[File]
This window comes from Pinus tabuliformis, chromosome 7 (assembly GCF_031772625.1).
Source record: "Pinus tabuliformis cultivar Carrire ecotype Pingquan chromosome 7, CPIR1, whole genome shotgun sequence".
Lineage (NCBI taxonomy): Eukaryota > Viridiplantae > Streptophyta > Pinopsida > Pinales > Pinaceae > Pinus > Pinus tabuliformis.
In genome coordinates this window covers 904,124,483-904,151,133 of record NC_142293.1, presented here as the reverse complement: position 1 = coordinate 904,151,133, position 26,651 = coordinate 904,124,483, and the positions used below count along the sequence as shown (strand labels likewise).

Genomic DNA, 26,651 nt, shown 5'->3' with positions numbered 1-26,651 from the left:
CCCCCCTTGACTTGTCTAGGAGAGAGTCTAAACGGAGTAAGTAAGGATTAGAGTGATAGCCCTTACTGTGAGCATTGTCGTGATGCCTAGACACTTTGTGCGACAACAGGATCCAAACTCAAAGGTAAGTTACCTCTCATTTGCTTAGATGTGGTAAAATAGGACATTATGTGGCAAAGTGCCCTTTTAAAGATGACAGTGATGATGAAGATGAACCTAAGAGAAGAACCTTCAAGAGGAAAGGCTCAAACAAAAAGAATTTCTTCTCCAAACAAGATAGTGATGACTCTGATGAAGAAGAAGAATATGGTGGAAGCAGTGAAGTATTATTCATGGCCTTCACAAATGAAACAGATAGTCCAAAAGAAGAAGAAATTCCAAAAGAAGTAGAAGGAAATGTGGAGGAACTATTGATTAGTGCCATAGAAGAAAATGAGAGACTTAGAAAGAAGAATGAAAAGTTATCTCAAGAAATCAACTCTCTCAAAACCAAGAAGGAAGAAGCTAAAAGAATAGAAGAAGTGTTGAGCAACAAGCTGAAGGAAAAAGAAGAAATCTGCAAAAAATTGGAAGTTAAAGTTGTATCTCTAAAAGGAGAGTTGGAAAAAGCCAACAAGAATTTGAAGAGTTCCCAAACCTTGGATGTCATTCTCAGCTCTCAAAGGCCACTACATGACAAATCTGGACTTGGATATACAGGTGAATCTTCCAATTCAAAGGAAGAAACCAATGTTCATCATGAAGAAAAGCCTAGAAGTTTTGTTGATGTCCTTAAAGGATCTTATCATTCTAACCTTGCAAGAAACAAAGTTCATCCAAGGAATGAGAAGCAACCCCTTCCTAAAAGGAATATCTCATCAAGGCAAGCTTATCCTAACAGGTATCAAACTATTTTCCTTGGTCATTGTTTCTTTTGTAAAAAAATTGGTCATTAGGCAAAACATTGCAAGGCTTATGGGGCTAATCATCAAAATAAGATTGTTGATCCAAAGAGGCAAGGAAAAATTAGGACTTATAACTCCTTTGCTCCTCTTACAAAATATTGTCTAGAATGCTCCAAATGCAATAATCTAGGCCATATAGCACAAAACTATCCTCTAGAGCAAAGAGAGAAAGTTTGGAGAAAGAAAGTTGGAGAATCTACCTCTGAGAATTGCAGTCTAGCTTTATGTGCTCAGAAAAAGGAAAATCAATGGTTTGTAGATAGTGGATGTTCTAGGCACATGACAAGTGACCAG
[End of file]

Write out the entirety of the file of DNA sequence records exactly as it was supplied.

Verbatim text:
This window comes from Pinus tabuliformis, chromosome 7 (assembly GCF_031772625.1).
Source record: "Pinus tabuliformis cultivar Carrire ecotype Pingquan chromosome 7, CPIR1, whole genome shotgun sequence".
Lineage (NCBI taxonomy): Eukaryota > Viridiplantae > Streptophyta > Pinopsida > Pinales > Pinaceae > Pinus > Pinus tabuliformis.
In genome coordinates this window covers 904,124,483-904,151,133 of record NC_142293.1, presented here as the reverse complement: position 1 = coordinate 904,151,133, position 26,651 = coordinate 904,124,483, and the positions used below count along the sequence as shown (strand labels likewise).

Genomic DNA, 26,651 nt, shown 5'->3' with positions numbered 1-26,651 from the left:
CCCCCCTTGACTTGTCTAGGAGAGAGTCTAAACGGAGTAAGTAAGGATTAGAGTGATAGCCCTTACTGTGAGCATTGTCGTGATGCCTAGACACTTTGTGCGACAACAGGATCCAAACTCAAAGGTAAGTTACCTCTCATTTGCTTAGATGTGGTAAAATAGGACATTATGTGGCAAAGTGCCCTTTTAAAGATGACAGTGATGATGAAGATGAACCTAAGAGAAGAACCTTCAAGAGGAAAGGCTCAAACAAAAAGAATTTCTTCTCCAAACAAGATAGTGATGACTCTGATGAAGAAGAAGAATATGGTGGAAGCAGTGAAGTATTATTCATGGCCTTCACAAATGAAACAGATAGTCCAAAAGAAGAAGAAATTCCAAAAGAAGTAGAAGGAAATGTGGAGGAACTATTGATTAGTGCCATAGAAGAAAATGAGAGACTTAGAAAGAAGAATGAAAAGTTATCTCAAGAAATCAACTCTCTCAAAACCAAGAAGGAAGAAGCTAAAAGAATAGAAGAAGTGTTGAGCAACAAGCTGAAGGAAAAAGAAGAAATCTGCAAAAAATTGGAAGTTAAAGTTGTATCTCTAAAAGGAGAGTTGGAAAAAGCCAACAAGAATTTGAAGAGTTCCCAAACCTTGGATGTCATTCTCAGCTCTCAAAGGCCACTACATGACAAATCTGGACTTGGATATACAGGTGAATCTTCCAATTCAAAGGAAGAAACCAATGTTCATCATGAAGAAAAGCCTAGAAGTTTTGTTGATGTCCTTAAAGGATCTTATCATTCTAACCTTGCAAGAAACAAAGTTCATCCAAGGAATGAGAAGCAACCCCTTCCTAAAAGGAATATCTCATCAAGGCAAGCTTATCCTAACAGGTATCAAACTATTTTCCTTGGTCATTGTTTCTTTTGTAAAAAAATTGGTCATTAGGCAAAACATTGCAAGGCTTATGGGGCTAATCATCAAAATAAGATTGTTGATCCAAAGAGGCAAGGAAAAATTAGGACTTATAACTCCTTTGCTCCTCTTACAAAATATTGTCTAGAATGCTCCAAATGCAATAATCTAGGCCATATAGCACAAAACTATCCTCTAGAGCAAAGAGAGAAAGTTTGGAGAAAGAAAGTTGGAGAATCTACCTCTGAGAATTGCAGTCTAGCTTTATGTGCTCAGAAAAAGGAAAATCAATGGTTTGTAGATAGTGGATGTTCTAGGCACATGACAAGTGACCAG